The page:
By Sean Highkin

PORTLAND, Ore. -- For the last decade, two dueling narratives have existed around the San Antonio Spurs, trading places depending on the time of year. As each successive season ramps up, it's common to hear the following question: "Is this the year Father Time finally catches up to San Antonio?" Then the playoffs hit, with Gregg Popovich, Tim Duncan, Tony Parker and Manu Ginobili having gone through yet another predictably-dominant regular season, and the question becomes something very different: "Is this the best Spurs team ever?"

This song and dance has been going on since at least 2005, and every year they silence their skeptics. Their organizational stability is unrivaled. Popovich has been at the helm for 18 seasons, and for most of that time, he's been aided by one of the most durable and reliable superstar trios in the history of the NBA. San Antonio's uncanny ability to find under-the-radar talent on the free-agent scrap heap and through international channels has been instrumental, but Duncan, Parker and Ginobili have been constant. In most ways, the 2013-14 Spurs are just the same as any other Spurs team of the Big Three era. But in one crucially important way, they're the first of their kind.

This is the first Spurs team that has had a way forward, the first that's painted a picture of what things might look like in San Antonio once the Big Three are gone. Duncan is 38 and has hinted at retirement (he has a player option for 2014-15). Ginobili is 36 and has declined the most noticeably with age. His contract also runs out next summer, and it's not a stretch to imagine that could be it for him, too. Parker is only 31, still young enough to be the elder statesman of a new core. And the other pieces of that new core are starting to fall into place.

Outside of Parker, the Spurs' best player throughout these playoffs has been center Tiago Splitter. His work containing Portland Trail Blazers All-Star center LaMarcus Aldridge is a large part of why the Spurs are one victory away from a third consecutive trip to the Western Conference Finals. Aldridge was dominant in Portland's first-round series win over Houston, but Splitter has bothered him just as he bothered Dirk Nowitzki in the first round. Aldridge is still getting his numbers, but he's working harder for his shots thanks to Splitter's superior defensive positioning.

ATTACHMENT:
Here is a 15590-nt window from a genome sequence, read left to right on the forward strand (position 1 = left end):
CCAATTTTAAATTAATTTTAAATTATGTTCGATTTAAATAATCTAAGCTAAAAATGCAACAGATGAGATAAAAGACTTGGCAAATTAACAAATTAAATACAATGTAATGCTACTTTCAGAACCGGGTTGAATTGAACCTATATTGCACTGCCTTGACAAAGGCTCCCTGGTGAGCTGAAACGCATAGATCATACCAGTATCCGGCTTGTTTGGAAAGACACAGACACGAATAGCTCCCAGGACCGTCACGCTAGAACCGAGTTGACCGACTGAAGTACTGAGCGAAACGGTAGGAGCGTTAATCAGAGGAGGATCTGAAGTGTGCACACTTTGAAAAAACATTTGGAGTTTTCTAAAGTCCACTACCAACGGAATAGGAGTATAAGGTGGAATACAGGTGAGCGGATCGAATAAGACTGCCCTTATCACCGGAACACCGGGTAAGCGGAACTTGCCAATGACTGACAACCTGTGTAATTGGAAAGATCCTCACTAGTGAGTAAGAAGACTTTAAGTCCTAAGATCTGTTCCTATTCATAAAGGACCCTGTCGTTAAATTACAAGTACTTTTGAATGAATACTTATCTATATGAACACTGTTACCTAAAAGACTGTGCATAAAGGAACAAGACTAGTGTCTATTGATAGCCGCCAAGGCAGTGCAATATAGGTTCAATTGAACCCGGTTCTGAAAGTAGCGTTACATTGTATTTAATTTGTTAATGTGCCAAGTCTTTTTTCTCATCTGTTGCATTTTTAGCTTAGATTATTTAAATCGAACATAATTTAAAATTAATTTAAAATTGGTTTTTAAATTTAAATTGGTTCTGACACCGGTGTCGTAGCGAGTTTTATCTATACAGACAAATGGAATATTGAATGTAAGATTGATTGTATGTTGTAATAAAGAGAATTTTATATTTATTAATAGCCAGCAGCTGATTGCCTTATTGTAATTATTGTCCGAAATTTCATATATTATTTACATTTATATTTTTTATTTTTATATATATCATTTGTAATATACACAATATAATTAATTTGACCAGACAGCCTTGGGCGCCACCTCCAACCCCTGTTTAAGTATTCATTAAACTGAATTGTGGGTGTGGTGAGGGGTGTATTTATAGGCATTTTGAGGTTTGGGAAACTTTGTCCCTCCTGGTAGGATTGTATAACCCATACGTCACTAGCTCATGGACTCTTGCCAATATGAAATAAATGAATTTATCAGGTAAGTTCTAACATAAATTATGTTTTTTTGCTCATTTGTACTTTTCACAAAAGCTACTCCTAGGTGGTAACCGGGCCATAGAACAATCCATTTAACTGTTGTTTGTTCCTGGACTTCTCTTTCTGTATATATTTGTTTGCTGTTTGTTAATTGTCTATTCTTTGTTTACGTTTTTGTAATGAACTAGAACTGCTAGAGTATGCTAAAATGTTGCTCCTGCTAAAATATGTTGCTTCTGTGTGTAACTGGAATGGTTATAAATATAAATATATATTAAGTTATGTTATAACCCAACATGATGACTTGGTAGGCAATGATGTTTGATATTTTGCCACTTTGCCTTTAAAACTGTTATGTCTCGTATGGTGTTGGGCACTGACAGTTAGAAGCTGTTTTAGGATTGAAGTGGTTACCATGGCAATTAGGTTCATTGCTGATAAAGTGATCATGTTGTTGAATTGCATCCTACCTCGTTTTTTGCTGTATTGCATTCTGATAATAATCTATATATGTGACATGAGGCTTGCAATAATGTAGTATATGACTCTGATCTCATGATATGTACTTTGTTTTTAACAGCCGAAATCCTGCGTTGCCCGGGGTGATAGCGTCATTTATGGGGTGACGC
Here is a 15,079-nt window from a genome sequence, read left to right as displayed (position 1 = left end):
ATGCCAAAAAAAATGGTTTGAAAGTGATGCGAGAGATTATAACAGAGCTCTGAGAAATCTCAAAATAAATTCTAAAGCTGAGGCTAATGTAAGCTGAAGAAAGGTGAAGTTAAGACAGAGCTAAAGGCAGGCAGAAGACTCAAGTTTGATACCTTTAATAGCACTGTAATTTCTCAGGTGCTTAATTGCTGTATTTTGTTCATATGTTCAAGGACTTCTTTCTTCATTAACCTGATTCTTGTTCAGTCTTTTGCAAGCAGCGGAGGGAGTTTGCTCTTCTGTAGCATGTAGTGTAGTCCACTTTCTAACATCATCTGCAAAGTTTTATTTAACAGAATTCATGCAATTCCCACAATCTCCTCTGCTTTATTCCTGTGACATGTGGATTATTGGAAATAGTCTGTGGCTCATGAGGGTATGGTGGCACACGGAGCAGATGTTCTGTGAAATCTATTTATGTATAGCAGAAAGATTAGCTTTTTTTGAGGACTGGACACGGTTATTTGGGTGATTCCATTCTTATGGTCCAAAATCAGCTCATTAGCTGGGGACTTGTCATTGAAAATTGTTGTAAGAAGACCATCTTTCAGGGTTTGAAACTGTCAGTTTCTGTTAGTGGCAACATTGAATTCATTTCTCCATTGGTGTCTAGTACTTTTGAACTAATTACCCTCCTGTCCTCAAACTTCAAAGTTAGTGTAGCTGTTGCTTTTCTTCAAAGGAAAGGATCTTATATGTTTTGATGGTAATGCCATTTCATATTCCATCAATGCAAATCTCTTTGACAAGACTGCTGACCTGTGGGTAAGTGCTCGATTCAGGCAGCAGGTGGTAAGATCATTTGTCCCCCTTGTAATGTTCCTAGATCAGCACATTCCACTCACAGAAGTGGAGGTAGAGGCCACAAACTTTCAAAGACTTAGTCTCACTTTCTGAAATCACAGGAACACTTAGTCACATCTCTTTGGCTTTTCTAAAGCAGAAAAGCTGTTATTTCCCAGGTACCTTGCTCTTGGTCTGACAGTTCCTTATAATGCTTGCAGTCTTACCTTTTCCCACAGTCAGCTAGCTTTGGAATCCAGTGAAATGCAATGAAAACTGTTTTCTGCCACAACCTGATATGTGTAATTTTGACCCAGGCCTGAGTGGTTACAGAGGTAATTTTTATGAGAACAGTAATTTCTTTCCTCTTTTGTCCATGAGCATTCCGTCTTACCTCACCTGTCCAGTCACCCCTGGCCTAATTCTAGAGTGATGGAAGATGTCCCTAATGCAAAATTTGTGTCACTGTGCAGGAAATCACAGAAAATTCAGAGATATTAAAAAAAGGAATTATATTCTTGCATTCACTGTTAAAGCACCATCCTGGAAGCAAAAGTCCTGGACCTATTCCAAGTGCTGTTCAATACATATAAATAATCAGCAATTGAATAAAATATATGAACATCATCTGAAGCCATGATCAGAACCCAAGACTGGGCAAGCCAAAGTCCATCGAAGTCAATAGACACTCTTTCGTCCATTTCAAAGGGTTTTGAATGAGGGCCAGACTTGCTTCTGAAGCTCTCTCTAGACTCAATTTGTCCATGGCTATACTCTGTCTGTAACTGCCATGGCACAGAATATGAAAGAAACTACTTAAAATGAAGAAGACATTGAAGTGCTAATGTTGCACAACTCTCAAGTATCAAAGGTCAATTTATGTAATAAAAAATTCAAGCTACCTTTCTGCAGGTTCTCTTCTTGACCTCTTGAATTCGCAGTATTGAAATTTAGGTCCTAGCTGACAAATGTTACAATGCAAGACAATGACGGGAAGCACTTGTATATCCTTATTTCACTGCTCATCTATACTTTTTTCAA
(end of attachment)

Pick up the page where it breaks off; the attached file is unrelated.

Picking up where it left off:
"Tiago just works hard every night," Popovich said before Game 3, a 118-103 road win at the Moda Center. "He's been that way ever since he came over to the NBA. He's not going to keep LaMarcus from scoring, but he's going to make him work hard for it. That's all we can ask."

Splitter, a Brazilian native who was the Spurs' first-round pick in the 2007 draft and made his NBA debut in 2011, is in the first year of a four-year, $36 million contract signed last summer. He struggled at both ends of the floor in his first three seasons, but put together his best year as a Spur in 2013-14, becoming a legitimate force on the defensive end and a capable scorer in the paint.

"Tiago is doing an unbelievable job," Parker said after Game 4, Portland's first victory of the series. "It's not easy to slow down one of the best power forwards in the league."

At 29, Splitter is younger than Parker, but not by much. The Spurs' real centerpiece for the post-Duncan-Parker-Ginobili era is 22-year-old Kawhi Leonard -- a long, athletic forward who has morphed into a two-way star, scoring inside and out and hounding opposing wings on the defensive end. Leonard has been excellent in the postseason, averaging 13.3 points and 7.5 rebounds per game and shooting 51.4 percent from the field and 37.5 percent from three-point range. His 16-point, nine-rebound, four-steal performance in Game 1 and 20-point effort in Game 3 gave the Spurs another weapon on the rare occasions when the Blazers came close to finding a solution for Parker.

Leonard has had the benefit of low pressure through the first three seasons of his career. With Duncan, Parker and Ginobili still in the picture, anyone else is secondary. But Leonard has excelled as a role player, and the tools are there to transition into a star once the fabric of the Spurs changes.

"He's one of our key guys," Spurs big man Boris Diaw said. "They've had to focus on him a lot."

Having another legitimate star outside of the three future Hall of Famers has allowed the Spurs to continue to beat Portland with their depth. Second-year Blazers guard Will Barton and forward Thomas Robinson provided a much-needed jolt in Game 4, but it's clear that San Antonio has the edge with their reserves.

"They've been playing well all year," Popovich said. "That's allowed us to keep resting guys, keeping them fresh so we're prepared for the playoffs."

That, in a nutshell, is why the Spurs aren't going away, even after Duncan, Parker and Ginobili do. Their rock-solid infrastructure has allowed all manner of low-level reserves to flourish, and has provided a foundation for some of those players -- like Splitter and Leonard -- to grow into foundational pieces of a continuing dynasty.